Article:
On Friday, National Security Minister Itamar Ben-Gvir visited Eviatar, an unauthorized settlement outpost in the northern West Bank that was evacuated by the previous Israeli government in 2021. Addressing a crowd of young ideological Jewish settlers, he pressed for a more aggressive military response to Palestinian attacks.

He exhorted the settlers to “run to the hilltops,” referring to Israel’s unauthorized outposts on West Bank hilltops. He demanded the government “take down buildings and eliminate terrorists.”

“Not just one or two,” he said. “But dozens and hundreds, and if needed, thousands.”

Wednesday’s violence particularly traumatized residents of Turmus Ayya and Urif, the hometown of the two assailants who carried out Wednesday’s shooting, leaving residents fearful for their safety. Confrontations erupted between Israeli security forces and Palestinian residents, who hurled stones and fireworks, killing a 27-year-old Palestinian and wounding at least a dozen others.

Security footage of the attacks that circulated on social media Friday drew further outrage. Closed-circuit television footage from Urif on Wednesday authenticated by Yesh Din showed a masked man with a dog on a leash violently ripping out all the pages of a Quran, and flinging the pages into the street.

Mustafa Shehadeh, head of the medical team in Urif, said the man broke the door of the village mosque, let his dog loose in the prayer room and grabbed at least 10 Qurans. “He ripped them up in front of me and threw all of them into the trash,” he said. Settlers also hurled stones at homes with children inside, he said, wounding at least 40 people, many of them in the head.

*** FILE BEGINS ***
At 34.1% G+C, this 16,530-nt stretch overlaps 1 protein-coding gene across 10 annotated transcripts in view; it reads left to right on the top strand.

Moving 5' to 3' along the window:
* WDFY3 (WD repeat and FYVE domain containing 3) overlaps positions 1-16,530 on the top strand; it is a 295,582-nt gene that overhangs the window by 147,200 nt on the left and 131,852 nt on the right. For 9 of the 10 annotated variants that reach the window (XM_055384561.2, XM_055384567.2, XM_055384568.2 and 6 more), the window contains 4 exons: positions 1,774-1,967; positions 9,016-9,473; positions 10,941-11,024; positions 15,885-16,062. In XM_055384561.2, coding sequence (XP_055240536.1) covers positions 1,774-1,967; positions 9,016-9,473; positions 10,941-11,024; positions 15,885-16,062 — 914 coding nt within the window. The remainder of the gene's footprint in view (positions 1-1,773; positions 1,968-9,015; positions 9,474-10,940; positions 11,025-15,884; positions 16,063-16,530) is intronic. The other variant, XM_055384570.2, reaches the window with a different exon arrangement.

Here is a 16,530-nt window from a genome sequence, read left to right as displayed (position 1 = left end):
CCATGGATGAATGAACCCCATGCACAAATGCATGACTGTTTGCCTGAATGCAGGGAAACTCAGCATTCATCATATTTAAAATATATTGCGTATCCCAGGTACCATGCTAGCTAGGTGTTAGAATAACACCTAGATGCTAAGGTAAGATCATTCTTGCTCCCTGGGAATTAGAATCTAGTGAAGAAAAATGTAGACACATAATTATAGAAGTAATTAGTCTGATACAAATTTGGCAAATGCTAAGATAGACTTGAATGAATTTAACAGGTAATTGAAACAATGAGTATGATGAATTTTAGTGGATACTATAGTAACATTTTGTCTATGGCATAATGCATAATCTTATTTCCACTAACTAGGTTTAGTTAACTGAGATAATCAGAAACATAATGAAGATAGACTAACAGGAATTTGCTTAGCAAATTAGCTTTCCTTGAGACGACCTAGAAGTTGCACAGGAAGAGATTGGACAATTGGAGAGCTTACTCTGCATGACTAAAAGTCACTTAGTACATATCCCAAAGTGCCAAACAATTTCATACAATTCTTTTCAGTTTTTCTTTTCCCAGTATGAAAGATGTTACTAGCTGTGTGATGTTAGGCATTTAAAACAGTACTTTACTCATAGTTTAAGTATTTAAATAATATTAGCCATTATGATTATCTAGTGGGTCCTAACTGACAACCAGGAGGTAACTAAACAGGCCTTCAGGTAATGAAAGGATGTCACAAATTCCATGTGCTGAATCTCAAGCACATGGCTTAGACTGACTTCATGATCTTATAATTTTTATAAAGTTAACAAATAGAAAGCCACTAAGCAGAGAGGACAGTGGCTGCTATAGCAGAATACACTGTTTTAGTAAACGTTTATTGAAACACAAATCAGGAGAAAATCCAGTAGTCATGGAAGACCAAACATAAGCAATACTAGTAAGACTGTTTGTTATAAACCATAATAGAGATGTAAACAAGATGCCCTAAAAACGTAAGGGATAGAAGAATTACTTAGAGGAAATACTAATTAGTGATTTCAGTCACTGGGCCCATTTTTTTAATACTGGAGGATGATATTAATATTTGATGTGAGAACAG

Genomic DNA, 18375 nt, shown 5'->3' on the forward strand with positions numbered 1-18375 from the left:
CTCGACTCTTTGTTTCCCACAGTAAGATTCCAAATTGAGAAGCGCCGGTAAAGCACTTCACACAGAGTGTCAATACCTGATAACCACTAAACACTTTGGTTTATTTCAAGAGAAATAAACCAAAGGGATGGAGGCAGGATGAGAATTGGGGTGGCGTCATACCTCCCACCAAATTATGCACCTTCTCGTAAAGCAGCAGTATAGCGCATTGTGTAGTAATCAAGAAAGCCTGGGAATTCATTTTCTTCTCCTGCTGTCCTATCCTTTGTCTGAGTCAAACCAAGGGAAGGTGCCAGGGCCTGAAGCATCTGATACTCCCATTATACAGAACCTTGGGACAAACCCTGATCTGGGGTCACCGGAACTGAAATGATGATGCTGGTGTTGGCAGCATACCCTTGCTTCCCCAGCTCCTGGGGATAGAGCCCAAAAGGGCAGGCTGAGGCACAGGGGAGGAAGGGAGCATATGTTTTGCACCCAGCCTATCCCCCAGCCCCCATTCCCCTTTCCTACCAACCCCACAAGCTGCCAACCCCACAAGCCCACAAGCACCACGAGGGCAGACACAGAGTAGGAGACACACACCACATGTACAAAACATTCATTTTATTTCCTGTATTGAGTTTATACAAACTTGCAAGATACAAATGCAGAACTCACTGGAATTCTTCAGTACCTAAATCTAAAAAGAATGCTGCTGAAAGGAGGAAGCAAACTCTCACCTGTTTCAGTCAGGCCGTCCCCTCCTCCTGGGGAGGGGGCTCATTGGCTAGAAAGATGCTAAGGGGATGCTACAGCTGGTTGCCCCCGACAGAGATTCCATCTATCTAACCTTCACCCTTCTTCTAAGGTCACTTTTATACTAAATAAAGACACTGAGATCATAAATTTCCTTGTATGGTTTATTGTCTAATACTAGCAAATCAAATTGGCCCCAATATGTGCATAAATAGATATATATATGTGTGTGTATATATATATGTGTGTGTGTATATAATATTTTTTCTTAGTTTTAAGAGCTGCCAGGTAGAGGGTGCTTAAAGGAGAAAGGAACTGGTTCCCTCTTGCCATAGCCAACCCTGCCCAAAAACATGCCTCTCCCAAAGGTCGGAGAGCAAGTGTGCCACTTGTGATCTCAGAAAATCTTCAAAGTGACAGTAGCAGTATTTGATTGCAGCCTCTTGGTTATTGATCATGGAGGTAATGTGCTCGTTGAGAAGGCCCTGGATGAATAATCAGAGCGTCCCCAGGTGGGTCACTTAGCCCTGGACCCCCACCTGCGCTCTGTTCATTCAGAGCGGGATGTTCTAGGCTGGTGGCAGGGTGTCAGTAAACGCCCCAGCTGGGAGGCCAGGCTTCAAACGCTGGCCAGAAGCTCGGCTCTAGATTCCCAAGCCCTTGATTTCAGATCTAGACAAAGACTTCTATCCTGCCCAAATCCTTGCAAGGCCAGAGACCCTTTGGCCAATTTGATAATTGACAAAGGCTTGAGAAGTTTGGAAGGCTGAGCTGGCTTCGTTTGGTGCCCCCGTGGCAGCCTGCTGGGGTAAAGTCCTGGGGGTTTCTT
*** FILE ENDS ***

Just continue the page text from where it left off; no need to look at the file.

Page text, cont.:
“The attacks were painful in a way I will not forget,” he said.

Other videos from Turmus Ayya show a group of young vandals shooting, apparently at random, in the direction of Palestinian homes.

Vigilante violence against Palestinian towns continued late Thursday, with residents reporting settlers throwing stones at Palestinians in villages north of Ramallah and south of the city of Hebron, wounding at least six people.

The attacks have also put increased pressure on the Palestinian Authority, which exerts limited autonomy in parts of the West Bank. During Palestinian Prime Minister Mohammed Shtayyeh’s visit to the ruined homes and charred cars of Turmus Ayya, residents demanded that the authority do more to protect its people, either by deploying security forces or giving them weapons.

A member of the Palestine Liberation Organization’s executive committee, Bassam al-Salhi, appealed on Friday for the creation of an armed Palestinian national guard to fend off settlers in Palestinian towns vulnerable to settler attacks.

Palestinian officials dismissed the idea but said authorities were considering the formation of village watch teams and other civilian committees to alert Palestinian residents to settler rampages and mobilize self-defense.

“This is really something necessary,” said Ahmad Majdalani, the minister of social development. “The Palestinian people are defenseless and must protest peacefully against this aggression.”

Hagari, the Israeli military spokesperson, urged restraint. When asked what his message would be to Palestinians under Israeli security control who are worried about future settler attacks, he said that Israeli security forces are “doing the best effort that we can.”

“We are in charge of this area,” he said. “It’s part of our job.”